Diseases in the Pre Roman World

In the past 15,000 years, epochal social and cultural changes have created fundamentally different relationships between humankind and the environment. One of the most important innovations has been the domestication of plants and animals, a major factor in the gradual establishment of agriculture as the world's predominant economic base. The development of agriculture brought an increase in seden-tism, in which human groups lived in more or less permanent communities.

Associated with farming was the domestication of animals and, in some societies, nomadic pastoral-ism. By about 6000 B.C., animal husbandry provided a relatively widespread and stable source of high-quality protein in the Near East. Moreover, the protein was typically produced in ways that did not compete directly for agricultural land resources. Domestic herds grazed on agricultural land after the harvest (Bentley 1987) or on land that was fallow, marginal, or inadequate for farming.

The greater control that agriculture and the domestication of animals gave people over food production resulted in food surpluses. Surplus food created the potential for the emergence of specialists such as craftsmen, merchants, and a ruler class, which are essential components of urban society, another major social change. Urbanism began in the Near East during the Chalcolithic Age (c. 4000-3200 B.C.) but had its major efflorescence during the Early Bronze Age (c. 3200-2000 B.C.)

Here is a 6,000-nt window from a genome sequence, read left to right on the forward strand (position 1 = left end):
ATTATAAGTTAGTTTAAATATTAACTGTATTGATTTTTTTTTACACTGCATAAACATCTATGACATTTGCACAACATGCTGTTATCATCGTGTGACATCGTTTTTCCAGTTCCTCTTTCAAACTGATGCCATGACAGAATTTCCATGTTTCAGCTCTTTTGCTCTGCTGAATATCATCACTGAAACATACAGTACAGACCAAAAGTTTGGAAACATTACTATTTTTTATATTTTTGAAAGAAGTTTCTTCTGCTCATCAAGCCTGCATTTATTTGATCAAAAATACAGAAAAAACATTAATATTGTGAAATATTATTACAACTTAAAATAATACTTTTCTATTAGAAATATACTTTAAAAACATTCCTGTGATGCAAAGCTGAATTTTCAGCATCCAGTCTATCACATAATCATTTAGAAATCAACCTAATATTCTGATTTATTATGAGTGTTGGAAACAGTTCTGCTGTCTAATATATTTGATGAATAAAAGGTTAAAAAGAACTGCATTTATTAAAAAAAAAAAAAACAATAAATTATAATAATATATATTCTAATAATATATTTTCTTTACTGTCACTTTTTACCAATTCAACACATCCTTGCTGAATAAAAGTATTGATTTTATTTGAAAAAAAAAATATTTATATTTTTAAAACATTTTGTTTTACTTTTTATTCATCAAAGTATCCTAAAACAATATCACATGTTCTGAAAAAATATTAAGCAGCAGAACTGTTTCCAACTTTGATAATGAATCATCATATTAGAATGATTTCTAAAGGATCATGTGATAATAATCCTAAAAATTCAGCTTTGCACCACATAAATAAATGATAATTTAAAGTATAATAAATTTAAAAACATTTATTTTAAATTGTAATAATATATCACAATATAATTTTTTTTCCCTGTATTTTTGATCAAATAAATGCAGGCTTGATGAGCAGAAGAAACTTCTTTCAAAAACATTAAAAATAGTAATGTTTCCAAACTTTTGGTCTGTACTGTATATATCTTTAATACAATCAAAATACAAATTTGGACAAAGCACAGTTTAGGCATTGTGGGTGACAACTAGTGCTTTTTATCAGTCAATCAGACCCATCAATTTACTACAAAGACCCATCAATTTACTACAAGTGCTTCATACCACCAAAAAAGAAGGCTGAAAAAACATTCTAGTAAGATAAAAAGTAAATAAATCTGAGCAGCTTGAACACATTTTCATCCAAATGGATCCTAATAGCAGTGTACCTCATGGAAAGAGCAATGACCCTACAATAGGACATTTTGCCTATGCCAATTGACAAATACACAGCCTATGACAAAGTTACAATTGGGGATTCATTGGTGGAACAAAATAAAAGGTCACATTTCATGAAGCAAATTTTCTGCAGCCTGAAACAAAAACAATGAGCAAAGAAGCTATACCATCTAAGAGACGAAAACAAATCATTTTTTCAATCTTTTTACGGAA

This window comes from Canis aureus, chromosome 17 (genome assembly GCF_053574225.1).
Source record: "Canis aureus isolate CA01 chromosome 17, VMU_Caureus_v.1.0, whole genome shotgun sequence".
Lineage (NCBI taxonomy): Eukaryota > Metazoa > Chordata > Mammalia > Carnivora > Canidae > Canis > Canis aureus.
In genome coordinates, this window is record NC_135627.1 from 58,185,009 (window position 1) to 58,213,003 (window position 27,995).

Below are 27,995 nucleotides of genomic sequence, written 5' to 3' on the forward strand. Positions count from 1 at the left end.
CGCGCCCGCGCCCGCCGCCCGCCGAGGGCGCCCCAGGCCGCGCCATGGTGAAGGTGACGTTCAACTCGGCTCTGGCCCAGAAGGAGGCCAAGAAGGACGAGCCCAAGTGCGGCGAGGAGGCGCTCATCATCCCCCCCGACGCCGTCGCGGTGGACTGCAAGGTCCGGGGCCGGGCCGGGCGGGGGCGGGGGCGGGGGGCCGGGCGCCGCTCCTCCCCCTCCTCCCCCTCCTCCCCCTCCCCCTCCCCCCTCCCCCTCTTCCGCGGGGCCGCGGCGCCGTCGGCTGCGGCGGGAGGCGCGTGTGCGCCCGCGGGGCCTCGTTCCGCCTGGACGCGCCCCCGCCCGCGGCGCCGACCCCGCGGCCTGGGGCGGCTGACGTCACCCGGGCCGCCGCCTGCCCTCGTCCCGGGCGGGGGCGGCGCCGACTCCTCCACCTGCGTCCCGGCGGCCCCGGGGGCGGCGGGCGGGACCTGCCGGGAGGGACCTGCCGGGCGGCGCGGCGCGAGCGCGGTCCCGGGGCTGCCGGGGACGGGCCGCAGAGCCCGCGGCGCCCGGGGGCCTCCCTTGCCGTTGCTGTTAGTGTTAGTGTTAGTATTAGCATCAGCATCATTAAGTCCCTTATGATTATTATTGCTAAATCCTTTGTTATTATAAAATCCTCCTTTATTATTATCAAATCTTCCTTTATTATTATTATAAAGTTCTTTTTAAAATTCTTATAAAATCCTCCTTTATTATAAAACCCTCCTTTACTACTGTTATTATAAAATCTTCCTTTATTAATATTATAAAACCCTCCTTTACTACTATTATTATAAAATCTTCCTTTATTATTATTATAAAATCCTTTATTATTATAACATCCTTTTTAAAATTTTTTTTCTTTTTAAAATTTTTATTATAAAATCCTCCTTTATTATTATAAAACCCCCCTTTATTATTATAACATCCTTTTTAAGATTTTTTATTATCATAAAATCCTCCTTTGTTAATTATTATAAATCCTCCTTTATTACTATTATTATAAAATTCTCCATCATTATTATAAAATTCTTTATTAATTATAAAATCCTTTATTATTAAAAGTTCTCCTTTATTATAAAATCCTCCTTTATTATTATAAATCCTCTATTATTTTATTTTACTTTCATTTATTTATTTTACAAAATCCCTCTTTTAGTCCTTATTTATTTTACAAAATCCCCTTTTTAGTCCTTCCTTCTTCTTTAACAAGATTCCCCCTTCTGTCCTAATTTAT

The advent of agriculture, the domestication of animals, and the development of urbanism had a significant impact on human health. Although agriculture dramatically increased the calories that could be produced by a given individual, the emphasis on a few cultigens increased the vulnerability of agricultural societies to famine and malnutrition (Cohen 1984a). Innovations associated with agriculture, such as irrigation, greatly heightened exposure to some infectious diseases. Plowing the soil itself probably increased the risk of acquiring fungal diseases. Sedentary communities, unlike hunting and gathering societies, which usually changed their living areas often, lived amid their own detritus with its inherent risk of causing disease (Wells 1978). The domestication of animals brought the potential of contracting animalborne diseases (zoonoses). Urbanism brought increased population sizes and densities and a greater likelihood of exposure to dropletborne infectious agents. Extended trade and commerce, activities associated with urban society, enhanced the spread of infectious organisms between geographic areas (Cockburn 1963).

However significant these changes were, direct evidence of their having caused disease is difficult to obtain. Paleopathology, the study of ancient disease, is hampered by several limitations. Two of the most important of these are the nature of our sources and the way in which we study and interpret the data.